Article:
THE European Commission (EC) has approved, under European Union (EU) state aid rules, a €180m Czech Republic scheme to support rail and urban public transport operators using electric traction.
The validation has come after the Czech government notified the EC that it plans to support operators of, firstly, rail passenger and freight transport and secondly, urban public transport such as light rail, trolleybus and cableway systems which use electric power.
The Czech scheme has an estimated total budget of Koruna 4.4bn ($US 185.4m) and will run until the end of 2026. The aid will take the form of an exemption for transport operators from the renewable energy resources fee included in the bills of electricity consumers and which finances renewables energy generation in the country.
After considering these measures under state aid rules, the EC has agreed that the scheme will contribute both to improving the environmental performance of rail and urban transport and to meeting the objectives of the commission’s Sustainable and Smart Mobility Strategy and the European Green Deal.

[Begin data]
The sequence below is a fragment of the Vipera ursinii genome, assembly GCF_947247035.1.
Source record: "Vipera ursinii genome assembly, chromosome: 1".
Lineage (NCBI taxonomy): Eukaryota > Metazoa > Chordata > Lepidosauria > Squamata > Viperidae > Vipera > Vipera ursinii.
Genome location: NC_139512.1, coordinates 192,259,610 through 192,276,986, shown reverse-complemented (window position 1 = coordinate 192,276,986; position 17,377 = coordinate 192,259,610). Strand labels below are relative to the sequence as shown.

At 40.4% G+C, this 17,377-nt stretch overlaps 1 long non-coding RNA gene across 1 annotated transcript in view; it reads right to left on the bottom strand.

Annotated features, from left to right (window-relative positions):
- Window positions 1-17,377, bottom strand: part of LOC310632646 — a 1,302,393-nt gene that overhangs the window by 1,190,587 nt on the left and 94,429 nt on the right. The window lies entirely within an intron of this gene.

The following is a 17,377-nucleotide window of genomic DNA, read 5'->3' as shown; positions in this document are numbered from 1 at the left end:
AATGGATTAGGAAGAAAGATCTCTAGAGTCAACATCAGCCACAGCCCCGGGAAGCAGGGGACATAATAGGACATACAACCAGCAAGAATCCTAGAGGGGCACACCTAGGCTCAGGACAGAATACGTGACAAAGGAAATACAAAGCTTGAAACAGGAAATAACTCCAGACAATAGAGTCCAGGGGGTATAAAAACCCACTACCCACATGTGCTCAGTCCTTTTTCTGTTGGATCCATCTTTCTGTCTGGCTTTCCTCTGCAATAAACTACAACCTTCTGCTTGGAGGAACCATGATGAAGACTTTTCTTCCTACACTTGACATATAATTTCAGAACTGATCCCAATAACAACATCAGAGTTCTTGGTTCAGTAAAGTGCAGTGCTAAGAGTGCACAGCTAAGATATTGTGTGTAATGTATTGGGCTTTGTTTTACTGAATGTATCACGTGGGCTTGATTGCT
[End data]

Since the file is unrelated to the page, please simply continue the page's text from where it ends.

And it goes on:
“This €180m scheme will allow the Czech Republic to support electric traction, which is a more environmentally-friendly mode of rail and urban transport compared to diesel-fuelled vehicles,” said EC executive vice-president in charge on competition policy, Ms Margrethe Vestager. “It will help the Czech Republic meet the European Green Deal objectives, while reducing the burden of rising electricity costs for transport operators, passengers and freight customers.”
The latest EC decision follows its the July 2021 approval of a €45m Czech scheme to provide additional support to rail freight operators using electric traction in the form of direct grants.
In May this year Czech Railways (ČD) reported a loss of Koruna 1.6bn for 2021 following difficulties caused by the Covid-19 pandemic, whereas by contrast ČD Cargo reported a profit of Koruna 289m before tax (LINK to IRJ May 10 2022 story]. However, even at that stage ČD Cargo board chairman, Mr Tomáš Tóth, warned of the effects of having “to deal with an unprecedented rise in energy, fuel and other input prices, including interest rates, which is placing a heavy burden on us” while reinforcing the message that rail freight was a greener alternative to road haulage.